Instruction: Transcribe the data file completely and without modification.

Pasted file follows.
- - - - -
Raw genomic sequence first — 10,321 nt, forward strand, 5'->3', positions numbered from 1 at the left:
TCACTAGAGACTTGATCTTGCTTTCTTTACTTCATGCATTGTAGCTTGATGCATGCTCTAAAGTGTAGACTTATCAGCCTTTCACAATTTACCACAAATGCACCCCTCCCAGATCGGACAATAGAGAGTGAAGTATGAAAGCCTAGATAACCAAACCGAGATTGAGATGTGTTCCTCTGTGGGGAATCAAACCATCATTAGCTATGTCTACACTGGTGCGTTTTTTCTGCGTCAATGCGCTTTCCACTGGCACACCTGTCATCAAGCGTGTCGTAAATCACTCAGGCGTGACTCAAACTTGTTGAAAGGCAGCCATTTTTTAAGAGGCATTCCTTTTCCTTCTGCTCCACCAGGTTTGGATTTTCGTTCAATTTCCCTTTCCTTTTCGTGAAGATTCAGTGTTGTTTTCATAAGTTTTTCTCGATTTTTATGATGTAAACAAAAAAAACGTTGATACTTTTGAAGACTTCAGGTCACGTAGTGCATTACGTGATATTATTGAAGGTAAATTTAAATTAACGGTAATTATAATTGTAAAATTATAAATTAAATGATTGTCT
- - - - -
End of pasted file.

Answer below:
Raw genomic sequence first — 10,321 nt, forward strand, 5'->3', positions numbered from 1 at the left:
TCACTAGAGACTTGATCTTGCTTTCTTTACTTCATGCATTGTAGCTTGATGCATGCTCTAAAGTGTAGACTTATCAGCCTTTCACAATTTACCACAAATGCACCCCTCCCAGATCGGACAATAGAGAGTGAAGTATGAAAGCCTAGATAACCAAACCGAGATTGAGATGTGTTCCTCTGTGGGGAATCAAACCATCATTAGCTATGTCTACACTGGTGCGTTTTTTCTGCGTCAATGCGCTTTCCACTGGCACACCTGTCATCAAGCGTGTCGTAAATCACTCAGGCGTGACTCAAACTTGTTGAAAGGCAGCCATTTTTTAAGAGGCATTCCTTTTCCTTCTGCTCCACCAGGTTTGGATTTTCGTTCAATTTCCCTTTCCTTTTCGTGAAGATTCAGTGTTGTTTTCATAAGTTTTTCTCGATTTTTATGATGTAAACAAAAAAAACGTTGATACTTTTGAAGACTTCAGGTCACGTAGTGCATTACGTGATATTATTGAAGGTAAATTTAAATTAACGGTAATTATAATTGTAAAATTATAAATTAAATGATTGTCT